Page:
With a history of nearly seventy years, Meet the Press has charted the inside-the-beltway conversation since well before the Capital Beltway was built. Solon Simmons, a professor of conflict analysis and resolution at George Mason University, has sifted through the program’s archive to show how sharply Washington’s conversation over economic equality has changed over the course of seven decades.
Simmons argues there has been an “eclipse of equality,” with such matters as labor, collective bargaining, and class struggle—hot issues in the show’s earlier decades—disappearing from mainstream political discussion. Equality has always loomed large in the American discussion, of course. Yet as Simmons notes, over the past thirty years conservatives have largely succeeded in framing questions about equality in libertarian terms. Meanwhile, liberals have increasingly looked at it through the lens of multiculturalism rather than as a question of social justice. These political developments, Simmons contends, have contributed to unfair economic policies that work against most Americans.
The strength of the book is the author’s use of quotations from the more than thirty-five hundred episodes of Meet the Press, beginning with a radio broadcast in 1945 and televised by NBC starting in 1947. Especially interesting are the now obscure political figures who were once on the cutting edge of the national conversation.
Harold Knutson is one such example. Nearing the end of his three-decade service as a Republican congressman from Minnesota, he was interviewed in 1947 about GOP efforts to reduce the income tax. “Back in the ’20s, we had four tax reductions, and each one resulted in increased revenues,” he says.
Simmons sees in this a harbinger of Ronald Reagan’s ascendancy. The New Deal seemed unassailable at the time, but one senses the tide already shifting Meet the Press shows from the late ’40s. That shift is implicit in the hostility a panel of journalists showed to a member of President Harry Truman’s newly created Council of Economic Advisors, Leon Keyserling. Moderator Larry Spivak opened by telling Keyserling, who appeared on the show five times, that a Republican congressman had called him “the most powerful and dangerous man in America today.” A Los Angeles Times reporter asked if the new council was going to “tell Americans how to spend their money and make America over.” And, with her voice rising, May Craig of Maine’s Portland Press Herald warned, “If you forge the weapon of centralization, the dictator inevitably comes and grabs it; that’s what happens everyplace else. It could happen here.” Simmons contends that Craig’s questions were a good barometer of where Middle America stood.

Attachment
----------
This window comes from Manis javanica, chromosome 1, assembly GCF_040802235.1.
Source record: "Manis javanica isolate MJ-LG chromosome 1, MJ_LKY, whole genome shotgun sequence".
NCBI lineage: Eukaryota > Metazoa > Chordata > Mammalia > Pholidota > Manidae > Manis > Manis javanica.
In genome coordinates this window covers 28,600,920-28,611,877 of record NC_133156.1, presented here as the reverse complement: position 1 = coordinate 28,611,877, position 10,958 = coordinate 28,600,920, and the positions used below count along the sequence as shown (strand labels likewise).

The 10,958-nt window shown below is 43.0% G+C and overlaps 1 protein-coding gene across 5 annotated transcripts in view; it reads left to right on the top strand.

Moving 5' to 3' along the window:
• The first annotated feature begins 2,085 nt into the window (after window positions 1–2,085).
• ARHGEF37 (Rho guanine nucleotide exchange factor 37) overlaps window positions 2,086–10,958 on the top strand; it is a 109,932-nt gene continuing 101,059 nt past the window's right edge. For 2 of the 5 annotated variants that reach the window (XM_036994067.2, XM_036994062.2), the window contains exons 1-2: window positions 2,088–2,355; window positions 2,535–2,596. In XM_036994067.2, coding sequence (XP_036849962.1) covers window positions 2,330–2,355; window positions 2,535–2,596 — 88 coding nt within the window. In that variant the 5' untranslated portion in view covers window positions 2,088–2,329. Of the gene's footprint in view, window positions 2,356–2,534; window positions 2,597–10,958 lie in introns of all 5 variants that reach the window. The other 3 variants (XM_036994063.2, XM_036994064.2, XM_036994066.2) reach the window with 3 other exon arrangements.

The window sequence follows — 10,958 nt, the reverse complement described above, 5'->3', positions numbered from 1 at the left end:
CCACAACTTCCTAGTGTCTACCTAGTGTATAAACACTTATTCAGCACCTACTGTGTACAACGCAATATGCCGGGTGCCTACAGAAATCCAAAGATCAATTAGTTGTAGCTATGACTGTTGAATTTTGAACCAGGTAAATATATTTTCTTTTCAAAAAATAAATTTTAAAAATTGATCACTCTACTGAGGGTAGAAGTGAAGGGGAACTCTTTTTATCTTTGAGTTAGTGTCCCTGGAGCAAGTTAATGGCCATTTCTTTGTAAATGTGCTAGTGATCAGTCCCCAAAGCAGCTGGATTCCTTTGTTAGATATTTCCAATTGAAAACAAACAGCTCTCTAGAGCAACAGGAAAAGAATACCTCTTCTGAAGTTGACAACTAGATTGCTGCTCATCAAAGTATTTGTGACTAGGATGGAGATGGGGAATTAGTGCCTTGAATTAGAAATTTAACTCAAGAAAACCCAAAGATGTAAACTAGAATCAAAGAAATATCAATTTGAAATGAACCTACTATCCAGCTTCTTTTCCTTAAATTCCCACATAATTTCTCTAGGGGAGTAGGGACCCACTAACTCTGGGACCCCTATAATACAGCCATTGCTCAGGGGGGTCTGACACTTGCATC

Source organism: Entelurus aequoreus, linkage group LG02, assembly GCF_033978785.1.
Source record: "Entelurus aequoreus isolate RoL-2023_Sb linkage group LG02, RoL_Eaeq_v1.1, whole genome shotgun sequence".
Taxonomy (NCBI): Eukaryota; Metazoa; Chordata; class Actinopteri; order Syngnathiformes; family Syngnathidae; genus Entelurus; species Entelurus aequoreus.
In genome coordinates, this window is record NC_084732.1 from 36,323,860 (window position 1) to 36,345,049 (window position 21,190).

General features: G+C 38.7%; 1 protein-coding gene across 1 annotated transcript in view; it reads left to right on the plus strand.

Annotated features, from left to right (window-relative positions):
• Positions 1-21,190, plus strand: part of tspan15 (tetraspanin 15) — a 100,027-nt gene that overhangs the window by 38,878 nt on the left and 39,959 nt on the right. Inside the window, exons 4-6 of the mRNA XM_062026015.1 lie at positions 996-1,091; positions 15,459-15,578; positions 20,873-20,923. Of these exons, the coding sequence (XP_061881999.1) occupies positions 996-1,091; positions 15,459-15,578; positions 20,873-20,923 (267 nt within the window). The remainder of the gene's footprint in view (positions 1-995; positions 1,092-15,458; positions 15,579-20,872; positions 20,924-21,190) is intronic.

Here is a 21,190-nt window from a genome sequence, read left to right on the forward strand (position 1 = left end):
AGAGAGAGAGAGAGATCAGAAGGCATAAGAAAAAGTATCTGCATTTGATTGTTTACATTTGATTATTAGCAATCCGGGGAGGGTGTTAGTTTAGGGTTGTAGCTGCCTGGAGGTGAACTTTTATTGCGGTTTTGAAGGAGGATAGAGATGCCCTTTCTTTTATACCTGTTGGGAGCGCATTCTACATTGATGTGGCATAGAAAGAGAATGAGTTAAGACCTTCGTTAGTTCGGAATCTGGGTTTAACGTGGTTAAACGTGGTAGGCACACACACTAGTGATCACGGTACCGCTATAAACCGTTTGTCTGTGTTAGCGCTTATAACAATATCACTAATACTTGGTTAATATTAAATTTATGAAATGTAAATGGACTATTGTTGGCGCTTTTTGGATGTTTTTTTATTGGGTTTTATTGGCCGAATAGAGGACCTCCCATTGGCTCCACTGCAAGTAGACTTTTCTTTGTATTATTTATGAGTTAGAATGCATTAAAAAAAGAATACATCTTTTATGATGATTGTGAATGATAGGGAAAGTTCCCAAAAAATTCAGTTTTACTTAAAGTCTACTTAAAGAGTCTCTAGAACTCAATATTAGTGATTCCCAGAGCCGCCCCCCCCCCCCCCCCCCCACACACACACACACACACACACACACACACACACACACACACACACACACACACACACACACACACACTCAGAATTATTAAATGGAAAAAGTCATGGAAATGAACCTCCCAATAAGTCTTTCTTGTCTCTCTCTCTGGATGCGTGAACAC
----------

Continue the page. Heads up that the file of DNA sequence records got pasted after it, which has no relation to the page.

In its early years, Meet the Press was also filled with discussion about the confrontation between labor and management. Union leaders such as Walter Reuther and Mike Quill alternated appearances with frequent guests like Eric Johnston, the chairman of the U.S. Chamber of Commerce, and Sen. Robert Taft, a conservative Republican from Ohio. Ultimately, Simmons observes, anti-union forces triumphed in the show’s debates as well as politically by using a narrative that portrayed organized labor as a force to be feared. Reporters, for example, often posed questions about labor in ominous tones, expressing concern over Communist infiltration and, later, organized crime, especially in the Teamsters Union. (Simmons acknowledges the role of political radicals in some unions but soft-pedals the mob influence.) In 1957, Sen. John McClellan, an Arkansas Democrat who headed a high-profile probe of the Teamsters, appeared on the show. In response to an assertion by May Craig that the union shop is “the root part of the evil” in unions, McClellan advocated state right-to-work laws. Thus Simmons sees a link between the labor-racketeering investigations of the 1950s and the success of today’s “right to work” movement and the corresponding decline in union membership. Simmons himself sees the right to unionize as a matter of civil rights. In the ’50s, he notes, collective bargaining was at least a subject of conversation, even if labor leaders were put on the defensive. From late 2003 to early 2011, there was just one reference to collective bargaining on Meet the Press—concerning a baseball strike. When unions were discussed at all it was usually with a negative view of their political influence.